Orphaned water heater venting question
We are in the process of getting a new split-system and during the visit by one of the possible contractors he mentioned that the we might not be able to install a high efficiency furnace, since that would orphan the existing 40k BTUH water heater. The obvious question is - is the current vent (6" OD Type B) too big? The run from the water heater to the vertical vent is about 5 feet and is 4" single walled pipe. The vent itself is is about 35'-40' long (furnace is in basement of a two story house). Looking at this: http://www.hartandcooley.com/Librari...?download=true (Page 9, bottom right), it would seem that the current vent is not too big (10 inches being the max). Having done a search on this site, I see that others have had to have a smaller pipe liner installed, which I really don't want to do if I don't have to beaciuse of the added cost. My first inclination is to trust the contrator's word, but I don't want to limit myself to another 80% furnace if I don't have to.
The other contractor that has visited mentioned nothing about the venting system.
On another note - As a new member, thanks to you all for contributing on this site and answering the questions of us homeowners. I have been lurking here for the past few weeks and it has been eye-opening to learn all the in's and out's of the process needed to replace our current system. Seems trying to get a contractor to do a Manual J calulation is like pulling teeth. I have done my own using HVAC Calc, but so far neither contractor that have visited have offered to do one. In fact the second asked why I wanted one done (but that's another story yet to be completed...).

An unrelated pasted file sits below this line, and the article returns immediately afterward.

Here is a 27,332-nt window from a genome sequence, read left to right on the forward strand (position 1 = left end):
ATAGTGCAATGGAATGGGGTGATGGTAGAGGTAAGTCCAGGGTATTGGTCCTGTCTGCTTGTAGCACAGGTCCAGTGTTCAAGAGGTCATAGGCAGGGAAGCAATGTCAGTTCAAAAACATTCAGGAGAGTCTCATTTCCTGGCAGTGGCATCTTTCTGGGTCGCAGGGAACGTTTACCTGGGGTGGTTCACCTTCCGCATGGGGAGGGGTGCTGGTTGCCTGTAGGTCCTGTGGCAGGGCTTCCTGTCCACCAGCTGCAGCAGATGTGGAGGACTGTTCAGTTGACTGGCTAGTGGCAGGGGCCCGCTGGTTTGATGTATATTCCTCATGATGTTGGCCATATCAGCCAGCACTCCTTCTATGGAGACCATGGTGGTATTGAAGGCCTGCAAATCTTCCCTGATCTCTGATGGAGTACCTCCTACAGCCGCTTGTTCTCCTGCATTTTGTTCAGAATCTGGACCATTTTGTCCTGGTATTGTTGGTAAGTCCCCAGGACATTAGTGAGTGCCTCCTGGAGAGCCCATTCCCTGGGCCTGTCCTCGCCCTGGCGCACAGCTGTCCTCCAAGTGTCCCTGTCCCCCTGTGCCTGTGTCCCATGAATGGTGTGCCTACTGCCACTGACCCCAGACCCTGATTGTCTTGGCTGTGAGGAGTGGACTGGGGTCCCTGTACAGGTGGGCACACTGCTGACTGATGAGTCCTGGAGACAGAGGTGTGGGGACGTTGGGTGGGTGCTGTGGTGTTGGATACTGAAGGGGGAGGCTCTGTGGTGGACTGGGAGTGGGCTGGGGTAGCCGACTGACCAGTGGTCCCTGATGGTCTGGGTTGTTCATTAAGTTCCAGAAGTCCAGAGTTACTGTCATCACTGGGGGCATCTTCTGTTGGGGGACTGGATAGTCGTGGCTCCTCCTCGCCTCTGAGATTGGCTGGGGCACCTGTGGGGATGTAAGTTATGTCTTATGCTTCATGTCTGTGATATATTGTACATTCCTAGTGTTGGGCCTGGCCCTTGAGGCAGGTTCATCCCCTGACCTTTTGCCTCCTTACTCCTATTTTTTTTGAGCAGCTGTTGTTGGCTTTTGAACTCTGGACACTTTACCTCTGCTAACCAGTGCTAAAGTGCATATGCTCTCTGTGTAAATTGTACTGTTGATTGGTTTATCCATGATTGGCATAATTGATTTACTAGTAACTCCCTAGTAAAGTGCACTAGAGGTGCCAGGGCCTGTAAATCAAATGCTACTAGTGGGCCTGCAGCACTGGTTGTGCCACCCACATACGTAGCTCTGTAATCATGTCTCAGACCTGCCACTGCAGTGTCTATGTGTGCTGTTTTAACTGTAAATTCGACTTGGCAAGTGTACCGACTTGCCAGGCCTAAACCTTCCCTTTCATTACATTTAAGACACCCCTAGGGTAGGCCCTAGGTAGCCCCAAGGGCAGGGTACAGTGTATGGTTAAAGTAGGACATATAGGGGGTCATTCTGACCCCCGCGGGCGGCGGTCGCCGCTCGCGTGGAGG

Have the contractor check with local codes. Im sure a liner down the flue should do the trick. The size of liner also depends on btus of current water heater, as well as chimney height that you mentioned. Have him check the code book for proper verification.
Trust the contractor that knows to do it right. Orphaning water heaters is a huge problem when converting to a 90 plus. I do manual J's on every job and its great that someone has done the research to understand the importance of doing a job right
Give a man a fish, he will eat for a day. Teach a man to fish, he will eat for a lifetime.
Give a man a capacitor, doesn't know what to do. Teach a man to install it, now he knows everything.
Just drop a proper liner and be done with it. In Canada, Ontario in particular, outdoor b vent is causing issues. Issues in the sense that tightening regulations want us to use liners, power vent, or direct vents. Outdoor bvent will be the way of the do-do soon. Orphaned water heaters need to have the proper size vent to ensure no condensing in the chimney of flue products. Where I live, an orphaned Hwt can go up a 6'' liner or b-vent provided the bvent is in an interior space( chase in interior wall or engineered and built with the house on the outside wall), or in an existing brick chimney lined with bvent or a liner. The waterheater input has to be larger than 30000 btu, and the combustion air is also a consideration. I personally would drop a liner, use bvent on the inside portion to keep up exhaust temp. Just make sure your local contractor follows the "regs". I like natural draft tanks, they are quiet,dependable, use no electricity.
Last edited by polar ice; 02-21-2010 at 07:13 PM.
Reason: I was stupid....had to edit myself
Save me Jebus
Eventually natural draft appliances will be gone. Get the 95, they are so nice and the incentives are too good to be true.
Assuming there is no liner, How old is water heater?
Which makes more sense to you?
- turning your thermostat back and being uncomfortable. Maybe saving 5-10%
- leaving your thermostat where everyone is comfortable. Saving 30-70%
DO THE NUMBERS! Step on a HOMESCALE.
What is comfort? Well, it AIN'T just TEMPERATURE!
Energy Obese? An audit is the next step - go to BPI.org
, or RESNET
, and find an auditor near you.
Ask your contractor to explain page 17/bottom of the referenced guide. The warm/buoyant flue gas needs to be creating a draft. A properly sized flue will but not one drastically super sized. The building inspector will have the final opinion on what will be allowed so why not ask now. Submit a detailed drawing with what you propose/have, then have your contractors bid on what CODE ALLOWS.